So why do transportation leaders spend so much time drafting "pedestrian master plans" and "bike master plans" without accompanying "car master plans" aimed at building a world where fewer people get behind the wheel?
A handful of cities across America are building out bike lane networks faster than ever before — and the secret ingredient isn't concrete and paint, but strong partnerships and even stronger public messaging, a new analysis argued.
New efforts by federal and state authorities to encourage the construction of housing in walkable and transit-rich communities suggests that many cities' best chance at progressive zoning reform will come from the top down, rather than the grass roots.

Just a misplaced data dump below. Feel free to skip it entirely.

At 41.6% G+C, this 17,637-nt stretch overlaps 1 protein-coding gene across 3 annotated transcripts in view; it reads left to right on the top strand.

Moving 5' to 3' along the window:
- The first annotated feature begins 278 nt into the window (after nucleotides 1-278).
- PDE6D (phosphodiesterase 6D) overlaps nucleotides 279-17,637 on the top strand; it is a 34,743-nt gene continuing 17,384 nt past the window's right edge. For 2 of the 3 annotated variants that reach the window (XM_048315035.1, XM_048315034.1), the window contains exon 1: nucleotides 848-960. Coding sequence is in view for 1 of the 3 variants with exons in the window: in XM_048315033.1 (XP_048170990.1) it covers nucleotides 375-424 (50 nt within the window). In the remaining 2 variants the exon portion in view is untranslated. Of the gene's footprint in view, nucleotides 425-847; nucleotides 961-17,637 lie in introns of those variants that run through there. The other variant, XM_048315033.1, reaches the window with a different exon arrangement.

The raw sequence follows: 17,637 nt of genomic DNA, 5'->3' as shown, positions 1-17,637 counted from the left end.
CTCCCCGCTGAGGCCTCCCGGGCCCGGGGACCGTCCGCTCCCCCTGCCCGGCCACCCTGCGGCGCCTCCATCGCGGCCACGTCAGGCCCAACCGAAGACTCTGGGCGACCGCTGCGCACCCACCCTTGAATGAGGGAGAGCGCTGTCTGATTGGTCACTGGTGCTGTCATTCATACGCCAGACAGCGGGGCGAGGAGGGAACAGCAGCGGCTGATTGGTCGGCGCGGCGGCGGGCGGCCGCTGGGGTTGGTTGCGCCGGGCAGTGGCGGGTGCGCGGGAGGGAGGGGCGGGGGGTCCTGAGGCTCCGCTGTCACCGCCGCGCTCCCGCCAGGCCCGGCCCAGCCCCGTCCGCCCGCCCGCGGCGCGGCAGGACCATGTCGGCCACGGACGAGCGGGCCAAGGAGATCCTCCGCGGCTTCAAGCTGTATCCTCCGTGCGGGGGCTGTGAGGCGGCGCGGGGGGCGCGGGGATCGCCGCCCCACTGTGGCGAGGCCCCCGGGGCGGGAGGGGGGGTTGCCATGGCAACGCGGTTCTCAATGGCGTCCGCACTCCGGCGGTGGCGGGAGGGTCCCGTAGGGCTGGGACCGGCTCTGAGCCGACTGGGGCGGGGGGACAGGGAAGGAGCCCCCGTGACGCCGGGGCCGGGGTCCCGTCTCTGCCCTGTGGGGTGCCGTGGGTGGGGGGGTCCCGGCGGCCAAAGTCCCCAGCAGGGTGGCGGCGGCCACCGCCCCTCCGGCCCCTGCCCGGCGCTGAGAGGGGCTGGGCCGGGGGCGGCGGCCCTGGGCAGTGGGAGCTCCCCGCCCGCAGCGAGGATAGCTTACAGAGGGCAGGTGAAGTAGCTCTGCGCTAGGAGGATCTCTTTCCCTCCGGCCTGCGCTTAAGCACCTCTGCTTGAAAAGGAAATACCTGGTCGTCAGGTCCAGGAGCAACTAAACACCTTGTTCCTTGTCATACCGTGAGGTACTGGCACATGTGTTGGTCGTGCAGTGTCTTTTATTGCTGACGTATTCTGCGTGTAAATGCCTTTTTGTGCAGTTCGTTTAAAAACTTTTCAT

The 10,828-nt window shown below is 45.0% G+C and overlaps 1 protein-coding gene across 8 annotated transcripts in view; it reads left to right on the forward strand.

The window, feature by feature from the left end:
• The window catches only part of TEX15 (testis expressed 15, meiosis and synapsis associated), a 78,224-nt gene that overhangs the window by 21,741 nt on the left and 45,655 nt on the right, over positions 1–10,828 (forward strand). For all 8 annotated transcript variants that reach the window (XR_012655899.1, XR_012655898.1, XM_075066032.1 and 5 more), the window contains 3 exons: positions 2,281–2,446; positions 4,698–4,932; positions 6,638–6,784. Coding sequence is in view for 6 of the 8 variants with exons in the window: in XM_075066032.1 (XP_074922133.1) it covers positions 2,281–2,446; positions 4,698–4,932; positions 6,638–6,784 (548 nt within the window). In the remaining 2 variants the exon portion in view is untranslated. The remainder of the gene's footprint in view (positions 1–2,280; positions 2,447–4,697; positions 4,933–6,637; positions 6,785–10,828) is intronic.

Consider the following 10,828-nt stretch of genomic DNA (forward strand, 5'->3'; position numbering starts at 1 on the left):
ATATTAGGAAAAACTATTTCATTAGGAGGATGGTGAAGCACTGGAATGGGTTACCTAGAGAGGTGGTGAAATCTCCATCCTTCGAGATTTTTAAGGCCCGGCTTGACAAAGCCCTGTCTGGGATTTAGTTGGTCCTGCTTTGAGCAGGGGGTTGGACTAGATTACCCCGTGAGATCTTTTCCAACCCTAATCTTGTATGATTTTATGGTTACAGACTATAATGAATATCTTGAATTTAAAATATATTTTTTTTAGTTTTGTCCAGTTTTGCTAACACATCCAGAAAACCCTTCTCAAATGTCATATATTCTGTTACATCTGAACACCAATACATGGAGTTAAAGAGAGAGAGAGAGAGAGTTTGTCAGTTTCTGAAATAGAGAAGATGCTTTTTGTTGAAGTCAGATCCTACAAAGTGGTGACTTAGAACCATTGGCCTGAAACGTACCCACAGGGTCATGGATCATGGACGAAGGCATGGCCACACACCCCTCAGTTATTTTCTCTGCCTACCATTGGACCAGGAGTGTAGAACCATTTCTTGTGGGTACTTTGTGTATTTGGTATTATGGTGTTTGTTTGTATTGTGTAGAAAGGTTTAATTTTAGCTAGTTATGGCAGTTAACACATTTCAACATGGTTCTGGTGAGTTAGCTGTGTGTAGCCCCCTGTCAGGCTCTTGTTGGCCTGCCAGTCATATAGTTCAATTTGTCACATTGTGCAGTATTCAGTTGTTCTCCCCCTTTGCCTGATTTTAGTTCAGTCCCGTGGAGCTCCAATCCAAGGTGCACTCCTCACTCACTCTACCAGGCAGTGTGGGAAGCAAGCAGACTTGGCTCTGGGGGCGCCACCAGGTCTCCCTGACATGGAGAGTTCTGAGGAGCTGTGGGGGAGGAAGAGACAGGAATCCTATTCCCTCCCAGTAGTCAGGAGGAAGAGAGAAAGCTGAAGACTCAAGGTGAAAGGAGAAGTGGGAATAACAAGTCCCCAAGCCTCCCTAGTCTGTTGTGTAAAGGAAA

A continuous cross-continental active transportation trail would pay for itself in less than five years in visitor spending alone, a new analysis argues — and it could have a big impact on the car-free transportation landscape in the communities it runs through, too.
There are only four types of drivers in U.S. communities — and transportation leaders need to adopt distinct strategies to influence their behavior on the road — and to get them out from behind the wheel altogether.
The same tool that communities have used for decades to make commutes easier on drivers can be refashioned to reduce reliance on automobiles altogether, a leading planning consultancy argues — and there's a better blueprint that cities can follow right now.